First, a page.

Dean Williams guilty of girlfriend Mary Malkin murder
A man has been found guilty at a retrial of murdering his girlfriend nine years ago.
Dean Williams, 51, of Millmead Road, Margate, was given a life sentence at Maidstone Crown Court and ordered to serve at least 17 years in prison.
He had admitted manslaughter on grounds of diminished responsibility but had denied a charge of murder.
He strangled his partner Mary Malkin, 40, in the flat the couple shared in January 2005.
A post-mortem examination found Ms Malkin died from asphyxia, consistent with manual strangulation.
During the trial, defence lawyers claimed Williams had been suffering from brain damage as a result of alcohol dependency.
'History of violence'
But prosecutor Cairns Nelson QC said Williams had an aggressive and violent personality when he was drunk that was demonstrated by repeated violence towards Ms Malkin in the year before he killed her.
Mr Williams had told police he had fallen asleep in bed with Ms Malkin on the night of her death, but woke the next morning finding she was cold.
He said he carried out CPR and mouth-to-mouth resuscitation.
Nigel Pilkington, head of the Crown Prosecution South East complex casework unit, said: "Williams is an aggressive and violent man with an extensive history of committing acts of domestic violence, not only against Mary, but also two other previous partners.
"Our case was that the defendant had a long-term tendency to commit acts of violence that led to him strangling his partner to death, rather than any medical abnormality.
"We welcome the jury's verdict that the defendant was not suffering from any such mental issues."
In 2005, Williams was convicted of murder and jailed for life with an order to serve at least 20 years.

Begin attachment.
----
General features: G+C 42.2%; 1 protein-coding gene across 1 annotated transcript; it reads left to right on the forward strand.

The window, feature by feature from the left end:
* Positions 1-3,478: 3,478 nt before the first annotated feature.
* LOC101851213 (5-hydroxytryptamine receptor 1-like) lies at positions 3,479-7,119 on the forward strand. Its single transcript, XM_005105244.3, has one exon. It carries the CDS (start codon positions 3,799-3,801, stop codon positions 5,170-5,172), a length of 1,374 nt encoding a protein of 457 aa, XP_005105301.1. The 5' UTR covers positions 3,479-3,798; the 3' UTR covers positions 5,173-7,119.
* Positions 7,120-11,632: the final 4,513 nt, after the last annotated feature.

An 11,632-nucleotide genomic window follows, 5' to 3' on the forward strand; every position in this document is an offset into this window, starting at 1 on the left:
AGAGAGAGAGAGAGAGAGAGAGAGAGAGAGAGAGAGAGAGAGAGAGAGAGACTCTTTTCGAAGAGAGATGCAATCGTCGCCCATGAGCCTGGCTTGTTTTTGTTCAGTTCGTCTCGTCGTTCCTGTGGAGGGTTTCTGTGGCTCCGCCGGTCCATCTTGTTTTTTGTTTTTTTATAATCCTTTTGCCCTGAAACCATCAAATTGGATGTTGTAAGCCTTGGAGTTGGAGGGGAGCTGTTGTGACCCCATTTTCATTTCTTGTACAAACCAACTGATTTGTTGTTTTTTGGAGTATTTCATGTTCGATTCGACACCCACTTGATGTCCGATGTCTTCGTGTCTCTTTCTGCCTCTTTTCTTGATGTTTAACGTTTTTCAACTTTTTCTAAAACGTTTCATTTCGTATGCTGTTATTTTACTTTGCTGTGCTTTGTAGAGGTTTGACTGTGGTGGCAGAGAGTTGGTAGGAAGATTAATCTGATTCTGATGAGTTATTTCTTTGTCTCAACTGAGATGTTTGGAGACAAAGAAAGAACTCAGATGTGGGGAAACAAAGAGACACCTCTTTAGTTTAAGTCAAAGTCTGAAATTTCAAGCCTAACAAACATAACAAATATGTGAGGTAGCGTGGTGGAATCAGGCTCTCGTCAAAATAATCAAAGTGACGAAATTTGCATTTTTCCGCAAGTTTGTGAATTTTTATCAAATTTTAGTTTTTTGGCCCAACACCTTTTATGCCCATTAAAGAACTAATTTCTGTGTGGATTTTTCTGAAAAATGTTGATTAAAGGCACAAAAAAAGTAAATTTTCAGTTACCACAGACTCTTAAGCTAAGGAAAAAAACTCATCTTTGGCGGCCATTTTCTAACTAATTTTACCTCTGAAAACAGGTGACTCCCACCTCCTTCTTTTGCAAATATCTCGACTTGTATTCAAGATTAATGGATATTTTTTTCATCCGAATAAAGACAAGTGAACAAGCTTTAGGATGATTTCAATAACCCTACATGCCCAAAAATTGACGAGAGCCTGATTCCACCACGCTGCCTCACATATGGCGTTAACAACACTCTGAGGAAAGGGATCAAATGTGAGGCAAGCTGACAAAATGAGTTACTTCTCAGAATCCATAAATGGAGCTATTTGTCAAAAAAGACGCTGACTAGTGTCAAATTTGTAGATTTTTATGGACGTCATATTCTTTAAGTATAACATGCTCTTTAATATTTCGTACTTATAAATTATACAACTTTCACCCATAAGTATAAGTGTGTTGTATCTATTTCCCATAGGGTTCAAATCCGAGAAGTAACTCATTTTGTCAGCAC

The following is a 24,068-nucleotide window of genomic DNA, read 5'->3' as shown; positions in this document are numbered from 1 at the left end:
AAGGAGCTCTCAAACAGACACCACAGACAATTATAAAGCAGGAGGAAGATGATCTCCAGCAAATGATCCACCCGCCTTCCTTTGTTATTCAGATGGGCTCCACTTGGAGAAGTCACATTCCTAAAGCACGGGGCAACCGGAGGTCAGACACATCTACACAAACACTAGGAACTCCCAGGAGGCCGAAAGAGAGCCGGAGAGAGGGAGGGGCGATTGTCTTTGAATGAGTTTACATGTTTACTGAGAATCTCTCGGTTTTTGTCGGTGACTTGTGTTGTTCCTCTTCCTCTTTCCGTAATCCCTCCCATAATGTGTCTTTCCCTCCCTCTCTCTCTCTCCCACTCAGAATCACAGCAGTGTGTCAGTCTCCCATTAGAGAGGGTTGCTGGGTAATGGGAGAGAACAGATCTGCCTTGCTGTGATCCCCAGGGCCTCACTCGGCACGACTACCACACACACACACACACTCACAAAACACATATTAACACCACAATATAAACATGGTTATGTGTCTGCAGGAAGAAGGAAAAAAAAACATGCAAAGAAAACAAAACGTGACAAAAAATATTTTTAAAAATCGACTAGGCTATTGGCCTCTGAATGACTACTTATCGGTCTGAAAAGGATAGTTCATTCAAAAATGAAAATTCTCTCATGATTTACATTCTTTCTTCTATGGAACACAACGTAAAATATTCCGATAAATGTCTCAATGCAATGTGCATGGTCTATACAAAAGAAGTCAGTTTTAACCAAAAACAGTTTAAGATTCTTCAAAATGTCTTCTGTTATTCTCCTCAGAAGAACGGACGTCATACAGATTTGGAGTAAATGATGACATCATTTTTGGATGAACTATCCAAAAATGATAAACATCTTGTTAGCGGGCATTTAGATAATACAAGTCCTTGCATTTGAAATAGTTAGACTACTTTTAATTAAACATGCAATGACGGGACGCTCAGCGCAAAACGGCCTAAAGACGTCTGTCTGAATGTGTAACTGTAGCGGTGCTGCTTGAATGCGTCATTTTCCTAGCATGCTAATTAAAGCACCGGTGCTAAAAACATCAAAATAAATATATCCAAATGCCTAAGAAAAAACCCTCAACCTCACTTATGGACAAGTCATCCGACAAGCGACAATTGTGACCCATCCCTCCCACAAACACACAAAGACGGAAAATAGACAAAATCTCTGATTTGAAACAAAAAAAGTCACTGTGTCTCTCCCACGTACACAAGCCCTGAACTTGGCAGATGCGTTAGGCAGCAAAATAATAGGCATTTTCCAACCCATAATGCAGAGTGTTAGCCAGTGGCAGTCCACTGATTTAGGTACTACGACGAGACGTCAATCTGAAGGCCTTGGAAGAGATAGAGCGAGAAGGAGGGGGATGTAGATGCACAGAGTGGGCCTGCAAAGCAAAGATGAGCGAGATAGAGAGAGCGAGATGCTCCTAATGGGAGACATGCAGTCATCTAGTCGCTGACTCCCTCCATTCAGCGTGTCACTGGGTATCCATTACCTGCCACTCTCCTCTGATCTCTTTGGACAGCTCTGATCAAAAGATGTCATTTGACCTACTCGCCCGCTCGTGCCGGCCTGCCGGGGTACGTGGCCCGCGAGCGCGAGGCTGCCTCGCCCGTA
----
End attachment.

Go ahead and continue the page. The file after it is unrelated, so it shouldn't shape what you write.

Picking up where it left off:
'Clear atrophy of brain'
Less than a year later, an appeal against his conviction and sentence amid claims his former partner had given bad character evidence was dismissed.
But, the Court of Appeal ordered a retrial last year after the Criminal Cases Review Commission (CCRC) found new medical evidence that suggested Williams was suffering from alcohol dependency syndrome and associated brain damage.
The CCRC said there was a real possibility the court would substitute the original murder conviction with manslaughter on grounds of diminished responsibility.
London's Court of Appeal also said the evidence - brain scans that showed "clear atrophy of the brain" consistent with alcohol-related brain damage - supported a defence of diminished responsibility.
Lord Justice Laws said the fresh material raised doubts over the safety of the first guilty verdict and the issue of Williams's impairment was "pre-eminently a jury question".
He quashed the conviction and ordered the retrial.
Press restrictions preventing reporting of the first trial were lifted on Tuesday.